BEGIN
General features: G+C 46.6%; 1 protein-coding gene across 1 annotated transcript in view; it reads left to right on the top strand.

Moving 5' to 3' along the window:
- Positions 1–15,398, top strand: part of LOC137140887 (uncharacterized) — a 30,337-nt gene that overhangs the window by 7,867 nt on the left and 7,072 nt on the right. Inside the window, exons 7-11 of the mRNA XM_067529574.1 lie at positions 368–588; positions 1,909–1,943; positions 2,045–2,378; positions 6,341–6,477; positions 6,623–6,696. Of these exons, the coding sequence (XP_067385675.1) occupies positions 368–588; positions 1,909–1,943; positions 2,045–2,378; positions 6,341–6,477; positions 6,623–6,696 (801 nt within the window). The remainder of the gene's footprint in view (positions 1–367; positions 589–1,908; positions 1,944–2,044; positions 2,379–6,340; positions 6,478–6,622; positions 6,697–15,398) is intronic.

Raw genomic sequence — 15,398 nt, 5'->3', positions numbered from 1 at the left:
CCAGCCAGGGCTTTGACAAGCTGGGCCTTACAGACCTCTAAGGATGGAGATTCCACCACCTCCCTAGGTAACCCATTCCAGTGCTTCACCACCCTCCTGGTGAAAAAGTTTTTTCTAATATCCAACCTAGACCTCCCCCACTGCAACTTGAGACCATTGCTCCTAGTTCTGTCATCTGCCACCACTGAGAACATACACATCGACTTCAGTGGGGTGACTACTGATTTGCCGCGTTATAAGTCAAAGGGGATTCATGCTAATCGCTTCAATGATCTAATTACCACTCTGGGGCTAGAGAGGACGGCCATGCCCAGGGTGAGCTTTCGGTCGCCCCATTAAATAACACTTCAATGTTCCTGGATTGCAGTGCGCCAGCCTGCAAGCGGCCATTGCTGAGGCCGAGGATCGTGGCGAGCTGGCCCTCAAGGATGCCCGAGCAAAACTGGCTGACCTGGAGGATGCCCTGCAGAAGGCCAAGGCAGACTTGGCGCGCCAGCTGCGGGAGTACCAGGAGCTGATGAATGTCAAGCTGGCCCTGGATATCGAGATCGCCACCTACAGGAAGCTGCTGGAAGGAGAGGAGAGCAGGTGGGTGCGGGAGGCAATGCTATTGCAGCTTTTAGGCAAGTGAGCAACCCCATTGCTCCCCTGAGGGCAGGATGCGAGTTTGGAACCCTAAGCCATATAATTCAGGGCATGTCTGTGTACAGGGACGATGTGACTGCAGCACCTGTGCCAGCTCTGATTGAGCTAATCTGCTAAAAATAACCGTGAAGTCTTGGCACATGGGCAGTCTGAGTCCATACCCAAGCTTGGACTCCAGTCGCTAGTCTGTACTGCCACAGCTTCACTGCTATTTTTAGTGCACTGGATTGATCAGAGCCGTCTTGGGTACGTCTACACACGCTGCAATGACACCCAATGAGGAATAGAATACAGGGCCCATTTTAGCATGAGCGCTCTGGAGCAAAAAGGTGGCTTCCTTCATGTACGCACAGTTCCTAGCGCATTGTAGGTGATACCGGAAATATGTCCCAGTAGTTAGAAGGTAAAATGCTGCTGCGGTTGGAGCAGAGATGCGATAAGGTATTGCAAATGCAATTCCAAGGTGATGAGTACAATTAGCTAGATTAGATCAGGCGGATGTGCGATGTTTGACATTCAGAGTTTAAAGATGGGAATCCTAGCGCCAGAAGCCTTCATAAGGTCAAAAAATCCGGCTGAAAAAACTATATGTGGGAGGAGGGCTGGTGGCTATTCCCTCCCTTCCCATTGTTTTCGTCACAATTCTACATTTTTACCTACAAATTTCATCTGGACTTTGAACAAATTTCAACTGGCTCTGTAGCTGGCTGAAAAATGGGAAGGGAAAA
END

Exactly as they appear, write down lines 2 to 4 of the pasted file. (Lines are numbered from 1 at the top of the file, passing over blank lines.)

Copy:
Moving 5' to 3' along the window:
- Positions 1–15,398, top strand: part of LOC137140887 (uncharacterized) — a 30,337-nt gene that overhangs the window by 7,867 nt on the left and 7,072 nt on the right. Inside the window, exons 7-11 of the mRNA XM_067529574.1 lie at positions 368–588; positions 1,909–1,943; positions 2,045–2,378; positions 6,341–6,477; positions 6,623–6,696. Of these exons, the coding sequence (XP_067385675.1) occupies positions 368–588; positions 1,909–1,943; positions 2,045–2,378; positions 6,341–6,477; positions 6,623–6,696 (801 nt within the window). The remainder of the gene's footprint in view (positions 1–367; positions 589–1,908; positions 1,944–2,044; positions 2,379–6,340; positions 6,478–6,622; positions 6,697–15,398) is intronic.

Raw genomic sequence — 15,398 nt, 5'->3', positions numbered from 1 at the left: